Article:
Yesterday evening, the Toronto Blue Jays played host to the Baltimore Orioles. Proving that the team could use some lessons in etiquette for treating guests, the Blue Jays proceeded to trounce the Orioles 6-2 like it was 2011 or something.
During the game, you may have noticed something peculiar about the baseball caps being worn by both teams. Or, perhaps, with the camouflaged logos being sported by the respective teams, perhaps you didn’t notice anything at all.
Seriously, you could be forgiven for not noticing, because for the first time in human existence, camouflage was used subtly for non-military purposes.
Take a closer look:
The Blue Jays, who are based in Toronto (which is Canada’s largest city) honouring the United States of America on a holiday for that nation apparently rubbed some Canadians the wrong way.
I’m all for barely provoked outrage, but it seems a bit excessive to hold any bitterness toward an organization comprised mainly of Americans participating in America’s national pastime while in a league comprised almost completely of American teams that chooses to honour America on an American holiday, even if that celebration takes place in Canada.
It’s probably a missed opportunity by the league schedulers to hold such a game on American soil, just as it’s a mistake not to have afternoon games in Canada on holidays that are unique to this country. However, it’s hardly deserving of the type of uproar some insecure Canadians would like to make of it, let alone any ire directed at Major League Baseball.
In fact, for those insistent on pointing fingers, some of the blame could be sent the way of the Blue Jays for not being more aggressive with the league in ensuring Canadian holiday games are played at home. During the Ricciardi era, I remember speaking with some ushers who heard through the grapevine that the attendance increases from playing on a holiday didn’t bring enough ticket revenue to justify paying staff an increased wage to work on a holiday.
I don’t know how true that is, but as a commenter pointed out at NBC’s HardBall Talk blog, the Boston Red Sox have no trouble whatsoever ensuring that a home game aligns every year with Patriots Day.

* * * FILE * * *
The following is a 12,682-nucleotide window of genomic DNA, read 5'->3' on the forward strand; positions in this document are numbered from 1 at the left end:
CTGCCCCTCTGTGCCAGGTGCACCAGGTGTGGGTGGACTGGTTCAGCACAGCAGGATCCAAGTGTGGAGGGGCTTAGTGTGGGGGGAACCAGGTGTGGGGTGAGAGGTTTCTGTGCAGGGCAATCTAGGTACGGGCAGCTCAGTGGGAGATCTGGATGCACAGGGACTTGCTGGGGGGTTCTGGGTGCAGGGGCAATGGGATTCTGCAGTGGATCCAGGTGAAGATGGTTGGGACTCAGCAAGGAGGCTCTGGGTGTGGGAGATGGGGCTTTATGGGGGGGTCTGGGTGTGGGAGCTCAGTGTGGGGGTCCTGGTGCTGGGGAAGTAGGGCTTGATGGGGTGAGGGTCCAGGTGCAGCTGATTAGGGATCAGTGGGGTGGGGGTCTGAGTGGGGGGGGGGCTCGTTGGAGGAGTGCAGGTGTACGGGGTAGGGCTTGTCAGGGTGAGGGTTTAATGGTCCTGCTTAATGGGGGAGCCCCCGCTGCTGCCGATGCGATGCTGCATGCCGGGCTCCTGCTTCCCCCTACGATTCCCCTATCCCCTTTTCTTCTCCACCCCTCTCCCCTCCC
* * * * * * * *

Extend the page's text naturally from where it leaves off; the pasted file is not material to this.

Last season, Toronto fans were treated to games on both Victoria Day and Canada Day, and both games were against premium competition which makes it difficult to judge if the increased attendance was due to the holiday or the fact that the New York Yankees and Philadelphia Phillies were in town. Given the similar number of people at the game on the day following the holiday, I would guess it had more to do with the visiting team than the timing.
Before missing out entirely on Canadian holidays in 2010, the Blue Jays played a Canada Day afternoon game on a Wednesday in 2009 against the Tampa Bay Rays and drew a crowd twice the size of the previous night’s attendance. Surely, such numbers would justify the increased wages for staff members working the game.
This year, Blue Jays fans missed out on a Victoria Day game at Rogers Centre, but will enjoy seeing the Los Angeles Angels visit for a matinee engagement on Canada Day. And fans will also get to see those lovely camouflaged logos up close again when the Kansas City Royals visit on America’s birthday, and then again on September 11th when the Seattle Mariners drop by.
By the end of the season, Canadian baseball fans will know all the words to God Bless America.